Thursday, October 22, 2009

Suggested Halloween Reading: Sundays with Vlad

Over the course of the next week, I'll be popping in here and there with a quick, recommended Halloween read to get you all in the mood for the scariest night of the year. And I don't mean April 15.

The recommendations will range from comics ad graphic novels (such as Halloween: Nightdance, which I mentioned yesterday) to full-on books. You know, the ones without the pictures and all the punching. And the only real requirements for a book to make this list are that it has to have something vaguely to do with Halloween, or it has to be scary.

Today's selection falls into the first category. Though, some of the stories the author tells about driving through Romania are pretty terrifying.

Sundays with Vlad coverSundays with Vlad: From Pennsylvania to Transylvania, One Man's Quest to Live in the World of the Undead, written by Paul Bibeau, takes a cultural look at the evolution and eventual commercialization of the Dracula legend.

And I'm just realizing that last year, right around this time, I mentioned the fact that I had just started reading this book. I stopped, obviously, and picked it up again almost a full year later. And I'm glad I did.

Pick it up again, I mean. As I wrote last time:

Sundays opens with a funny (and kinda scary) story about the author's honeymoon, and how said honeymoon takes a detour to the hills of Romania in search of Dracula's castle.

There's also tons of fascinating information about Romanian political history, and I think I've come to the conclusion that the Romanian people were likely better off under ol' Vlad the Impaler than many of their more recent political leaders.

Bibeau relates the story of how, in 2000, in an attempt to beef up Romania's tourism and to capitalize on the country's most famous son, political leaders come up with a brilliant and hysterical plan--they build a Dracula-inspired theme park.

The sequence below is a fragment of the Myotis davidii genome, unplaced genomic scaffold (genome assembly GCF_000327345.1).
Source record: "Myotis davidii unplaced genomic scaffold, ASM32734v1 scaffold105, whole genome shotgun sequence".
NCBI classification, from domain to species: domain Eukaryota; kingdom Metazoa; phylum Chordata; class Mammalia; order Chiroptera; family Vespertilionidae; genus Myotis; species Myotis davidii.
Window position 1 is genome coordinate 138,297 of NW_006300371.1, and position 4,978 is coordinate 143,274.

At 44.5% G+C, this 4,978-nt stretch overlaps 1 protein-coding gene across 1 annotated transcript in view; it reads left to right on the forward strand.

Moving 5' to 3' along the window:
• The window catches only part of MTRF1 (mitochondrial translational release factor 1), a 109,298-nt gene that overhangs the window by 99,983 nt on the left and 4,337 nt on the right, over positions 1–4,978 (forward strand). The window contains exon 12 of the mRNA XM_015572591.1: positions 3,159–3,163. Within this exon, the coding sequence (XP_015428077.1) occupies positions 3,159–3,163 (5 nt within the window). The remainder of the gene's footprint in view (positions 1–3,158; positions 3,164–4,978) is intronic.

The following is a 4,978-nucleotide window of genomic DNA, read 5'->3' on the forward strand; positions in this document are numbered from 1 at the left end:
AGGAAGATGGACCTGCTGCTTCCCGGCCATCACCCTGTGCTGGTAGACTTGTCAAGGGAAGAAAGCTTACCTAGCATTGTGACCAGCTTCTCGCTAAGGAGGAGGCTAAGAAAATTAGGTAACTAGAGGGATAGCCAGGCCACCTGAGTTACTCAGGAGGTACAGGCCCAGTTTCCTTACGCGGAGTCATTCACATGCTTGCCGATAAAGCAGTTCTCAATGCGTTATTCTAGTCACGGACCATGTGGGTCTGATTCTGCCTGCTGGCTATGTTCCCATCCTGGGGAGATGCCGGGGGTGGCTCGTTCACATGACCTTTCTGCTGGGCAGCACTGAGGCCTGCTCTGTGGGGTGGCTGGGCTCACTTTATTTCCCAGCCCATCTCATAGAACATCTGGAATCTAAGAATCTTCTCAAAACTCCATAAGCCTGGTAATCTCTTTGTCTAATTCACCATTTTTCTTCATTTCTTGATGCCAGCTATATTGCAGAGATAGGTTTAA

Like Disney World,

There's plenty of interesting stuff in those first chapters about the historical Vlad for even the most discerning Romanian political historian. Of which, I'm sure, there are many.

Bibeau even talks about the Dracula book wars and the controversy that surrounds the now-famous book, In Search of Dracula, in which the authors claim that Stoker knew more than scholars previously thought he knew about the violent Romanian prince. (He didn't.)

From the hills of Romania, Bibeau takes readers across America in search of the influence of Dracula. And he doesn't have to go very far. In New Jersey, he visits the remains of a Dracula's Castle attraction, and in Virginia he attends (and takes part in!) a LARPing convention.

He watches 48 straight hours of (bad) vampire movies and he interviews the best known Dracula scholar in the world, Elizabeth Miller. He visits "real" "psychic" "vampires" and he hangs out with a guy who makes fang implants for a living.

And all the while, Bibeau's humor kept me laughing. When it comes down to it, Sundays is an incredibly informative title, but it's also laugh-out-loud funny. The book is thouroughly researched and it's a fast, don't-want-to-put-it-down read.

Still don't believe me? Check out an excerpt of the book, right here.

Sundays with Vlad is the perfect compliment for a late October evening, and if you're a fan of vampires, or of Stoker, you'll love it. Check it out!

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